All Building Control has remained working throughout the static, cold winter months, and we’ve seen the sheer amount of people on the streets, in the horrendous cold. The number of homeless on the streets rising is inevitable, but we can still reach out and show them a sense of much-needed support. For that reason, All Building Control has come up with an initiative to make these challenging times somewhat easier for these people in need by giving out hampers to the homeless.

These hampers will include an assortment of daily necessities such as warm clothes, toiletries and dry food and costs only £20. The hamper will be delivered personally on the way to site visits, stopping for a chat whilst doing so! In association with Night Watch, a charity providing for London’s homeless, we aim to fundraise enough money to put together an abundance of these hampers to reach as many of the homeless as we can! Nightwatch provides London’s homeless with weekly support in the form of food banks supported by local restaurants and businesses, assisting them in taking up vocational training and education and stabilising those that previously may have been homeless in new accommodation, befriending them whilst doing so.

Nightwatch emphasises the importance of both empowering such people, to give them a big boost of confidence in finding their new path in life but also educating the community about the realities of homelessness. If you decide to appoint us on a project of yours or would like to make a donation towards one of our hampers for the homeless, we will match this and provide two on our part! We encourage you to support us in this opportunity to reach out to the least fortunate of our communities and revive the sense of belonging that may have been diminished by the continuing pandemic!

Don’t forget the Approved Document R

Document

Publication title: Approved Document R – Physical infrastructure for high speed electronic communications networks

Date published: April 2016

Date it takes effect: 1st of January 2017

Due to the huge rise in use of the internet and broadband in almost all aspects of daily life today, the new Approved Document R took effect last January to ensure that all citizens and organisations have access to affordable high speed communication networks. It applies in England to new and existing buildings that are subject to major renovation works. It applies for dwellings and other building than dwellings.

The document introduces a new requirement for in-building physical infrastructure which enables copper or fibre-optic cables or wireless devices capable of delivering broadband speeds greater than 30 Mbps to be installed.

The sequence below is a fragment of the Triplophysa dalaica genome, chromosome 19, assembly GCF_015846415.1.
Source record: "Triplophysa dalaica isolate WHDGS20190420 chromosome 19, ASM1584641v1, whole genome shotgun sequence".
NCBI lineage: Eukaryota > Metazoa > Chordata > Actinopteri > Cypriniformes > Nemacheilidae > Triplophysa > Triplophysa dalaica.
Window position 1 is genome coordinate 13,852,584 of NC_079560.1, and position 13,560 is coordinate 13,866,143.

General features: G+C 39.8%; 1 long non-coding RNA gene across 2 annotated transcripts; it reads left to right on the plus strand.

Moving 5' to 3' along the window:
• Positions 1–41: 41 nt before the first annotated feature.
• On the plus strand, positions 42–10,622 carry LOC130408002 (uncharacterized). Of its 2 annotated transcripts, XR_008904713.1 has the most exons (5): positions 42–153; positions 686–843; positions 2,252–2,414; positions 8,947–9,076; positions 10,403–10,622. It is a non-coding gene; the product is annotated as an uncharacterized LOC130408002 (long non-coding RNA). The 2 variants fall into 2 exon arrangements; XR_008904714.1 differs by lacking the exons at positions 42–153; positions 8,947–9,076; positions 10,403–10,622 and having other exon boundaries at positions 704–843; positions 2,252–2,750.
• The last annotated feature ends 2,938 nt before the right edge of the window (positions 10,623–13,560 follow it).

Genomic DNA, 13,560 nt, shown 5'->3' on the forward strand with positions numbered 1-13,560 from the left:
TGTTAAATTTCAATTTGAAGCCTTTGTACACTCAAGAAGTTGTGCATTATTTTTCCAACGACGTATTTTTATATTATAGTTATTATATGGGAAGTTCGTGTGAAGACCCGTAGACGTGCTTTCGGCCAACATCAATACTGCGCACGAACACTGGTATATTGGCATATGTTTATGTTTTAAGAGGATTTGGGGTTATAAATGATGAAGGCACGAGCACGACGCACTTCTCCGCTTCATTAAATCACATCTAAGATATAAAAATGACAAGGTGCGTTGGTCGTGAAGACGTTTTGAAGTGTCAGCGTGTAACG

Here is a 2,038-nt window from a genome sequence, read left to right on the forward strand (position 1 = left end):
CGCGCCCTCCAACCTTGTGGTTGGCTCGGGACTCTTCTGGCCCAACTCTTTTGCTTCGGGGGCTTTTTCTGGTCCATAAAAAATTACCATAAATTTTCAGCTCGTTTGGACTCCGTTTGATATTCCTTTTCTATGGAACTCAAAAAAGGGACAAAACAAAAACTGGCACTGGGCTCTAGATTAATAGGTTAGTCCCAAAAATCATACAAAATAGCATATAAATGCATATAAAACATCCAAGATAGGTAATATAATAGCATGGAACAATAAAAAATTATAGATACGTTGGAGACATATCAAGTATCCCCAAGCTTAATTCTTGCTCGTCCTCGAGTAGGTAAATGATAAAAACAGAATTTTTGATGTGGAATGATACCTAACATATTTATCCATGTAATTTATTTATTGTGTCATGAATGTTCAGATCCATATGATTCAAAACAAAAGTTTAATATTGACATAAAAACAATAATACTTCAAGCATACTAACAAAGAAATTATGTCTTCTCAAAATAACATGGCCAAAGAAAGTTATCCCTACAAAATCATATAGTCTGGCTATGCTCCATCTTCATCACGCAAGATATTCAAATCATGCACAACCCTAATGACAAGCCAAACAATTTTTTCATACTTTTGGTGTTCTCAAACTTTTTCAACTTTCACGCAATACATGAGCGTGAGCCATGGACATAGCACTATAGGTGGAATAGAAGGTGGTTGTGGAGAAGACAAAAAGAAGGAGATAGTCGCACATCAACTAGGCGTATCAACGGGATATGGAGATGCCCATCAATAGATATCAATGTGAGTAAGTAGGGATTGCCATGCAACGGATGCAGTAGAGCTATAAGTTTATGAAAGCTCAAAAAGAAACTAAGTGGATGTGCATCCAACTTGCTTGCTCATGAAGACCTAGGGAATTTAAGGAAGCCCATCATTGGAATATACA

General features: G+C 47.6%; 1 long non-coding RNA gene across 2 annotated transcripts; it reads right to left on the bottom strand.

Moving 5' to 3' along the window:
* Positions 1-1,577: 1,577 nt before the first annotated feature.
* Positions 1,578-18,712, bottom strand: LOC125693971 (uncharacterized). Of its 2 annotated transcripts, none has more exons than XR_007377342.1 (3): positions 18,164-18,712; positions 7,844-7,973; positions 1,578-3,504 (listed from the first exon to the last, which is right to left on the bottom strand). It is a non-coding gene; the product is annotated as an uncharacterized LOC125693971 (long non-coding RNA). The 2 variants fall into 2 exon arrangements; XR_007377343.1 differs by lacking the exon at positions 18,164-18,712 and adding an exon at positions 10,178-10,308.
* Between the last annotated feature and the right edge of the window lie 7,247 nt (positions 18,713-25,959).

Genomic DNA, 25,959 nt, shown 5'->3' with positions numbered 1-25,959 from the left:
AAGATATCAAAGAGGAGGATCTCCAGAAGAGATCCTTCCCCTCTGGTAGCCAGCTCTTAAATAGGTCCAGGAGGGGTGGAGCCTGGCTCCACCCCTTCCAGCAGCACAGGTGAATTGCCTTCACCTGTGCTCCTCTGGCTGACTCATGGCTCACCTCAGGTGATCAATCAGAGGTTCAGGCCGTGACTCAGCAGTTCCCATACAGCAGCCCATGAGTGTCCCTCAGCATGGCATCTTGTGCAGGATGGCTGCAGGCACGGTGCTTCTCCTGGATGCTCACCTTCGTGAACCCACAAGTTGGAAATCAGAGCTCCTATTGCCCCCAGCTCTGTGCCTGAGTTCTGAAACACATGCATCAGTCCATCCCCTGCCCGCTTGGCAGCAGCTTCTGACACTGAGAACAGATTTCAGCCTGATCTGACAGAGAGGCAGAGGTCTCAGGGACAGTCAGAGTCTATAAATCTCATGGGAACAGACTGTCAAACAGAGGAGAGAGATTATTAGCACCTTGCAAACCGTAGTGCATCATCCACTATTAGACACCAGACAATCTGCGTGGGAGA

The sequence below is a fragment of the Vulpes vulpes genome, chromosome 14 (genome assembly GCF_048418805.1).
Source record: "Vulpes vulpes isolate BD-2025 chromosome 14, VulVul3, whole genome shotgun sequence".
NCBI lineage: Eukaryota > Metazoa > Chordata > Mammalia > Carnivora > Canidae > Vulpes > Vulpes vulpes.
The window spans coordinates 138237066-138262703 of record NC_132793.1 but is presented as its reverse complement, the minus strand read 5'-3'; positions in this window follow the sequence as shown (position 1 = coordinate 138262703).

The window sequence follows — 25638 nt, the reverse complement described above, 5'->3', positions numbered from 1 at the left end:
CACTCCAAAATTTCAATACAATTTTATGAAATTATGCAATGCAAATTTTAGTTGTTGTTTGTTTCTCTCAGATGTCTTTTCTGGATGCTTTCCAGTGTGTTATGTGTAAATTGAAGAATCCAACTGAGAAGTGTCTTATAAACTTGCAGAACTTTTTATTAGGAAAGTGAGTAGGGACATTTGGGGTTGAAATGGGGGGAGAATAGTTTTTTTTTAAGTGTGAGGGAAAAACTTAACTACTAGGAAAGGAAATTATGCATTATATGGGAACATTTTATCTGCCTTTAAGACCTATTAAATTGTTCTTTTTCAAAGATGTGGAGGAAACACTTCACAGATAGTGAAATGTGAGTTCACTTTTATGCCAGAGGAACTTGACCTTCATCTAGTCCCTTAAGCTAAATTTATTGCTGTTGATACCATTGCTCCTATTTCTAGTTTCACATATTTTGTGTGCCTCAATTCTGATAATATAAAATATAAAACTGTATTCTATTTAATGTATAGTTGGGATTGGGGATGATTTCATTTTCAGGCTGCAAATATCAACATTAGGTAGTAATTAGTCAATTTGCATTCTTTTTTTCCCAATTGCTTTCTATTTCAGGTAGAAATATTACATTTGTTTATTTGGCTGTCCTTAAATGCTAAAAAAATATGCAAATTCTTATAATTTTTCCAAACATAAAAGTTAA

Where the work concerns a building containing more than one dwelling, the work must be carried out so as to ensure the building is equipped in addition with a common access point for high-speed electronic communications networks.

Approved Document

Approved Document M

part m document

What does it all M – Muh-Muh-Muh-Mean?

Publication title: Approved Document M – Access to and use of buildings: Volume 2 – Buildings other than dwellings AND Volume 1 – Dwellings Date published: Vol 1 and 2 March 2015 (Volume 1 corrected 2016) Approved Document M is now split into two Volumes being; Volume 1 Dwellings and, Volume 2 non-dwellings. Volume 2 essentially draws everything from the previous document so has the same technical content. Volume 1 (dwellings) however is now subdivided into 3 parts;
  1. Category 1 – Visitable dwellings
  2. Category 2 – Accessible and adaptable dwellings
  3. Category 3 – Wheelchair user dwellings
Despite the titles being fairly obvious what does this actually translate to in real terms you may ask? Each Category address the requirements under the sub-headings of a) approach to… and b) circulation / use withinCategory 1 approach and circulation requirements are basically the same as was required of new dwellings complying with the superseded version of Approved Document M. The new bits therefore are Category 2 and 3 dwellings and which Category you comply with will be which will be designated to you in your planning approval. Under the ‘approach’ sub-headings Category 2 dwellings are required to be a little more generous. and it details car parking and drop-off requirements. Under the ‘circulation sub-heading they include a section called ‘habitable rooms’. The words ‘clear access zone’ feature heavily within this section along with example diagrams detailing key dimensions of these zones to be allowed for. Category 3 goes one step more an essentially provides for a full wheelchair accessible dwelling. Take a look at the difference between a Category 2 bedroom versus the Category 3 bedrooms below.
Accessible Adaptable

M2 Accessible and Adaptable

M3 Wheelchair User

M3 Wheelchair User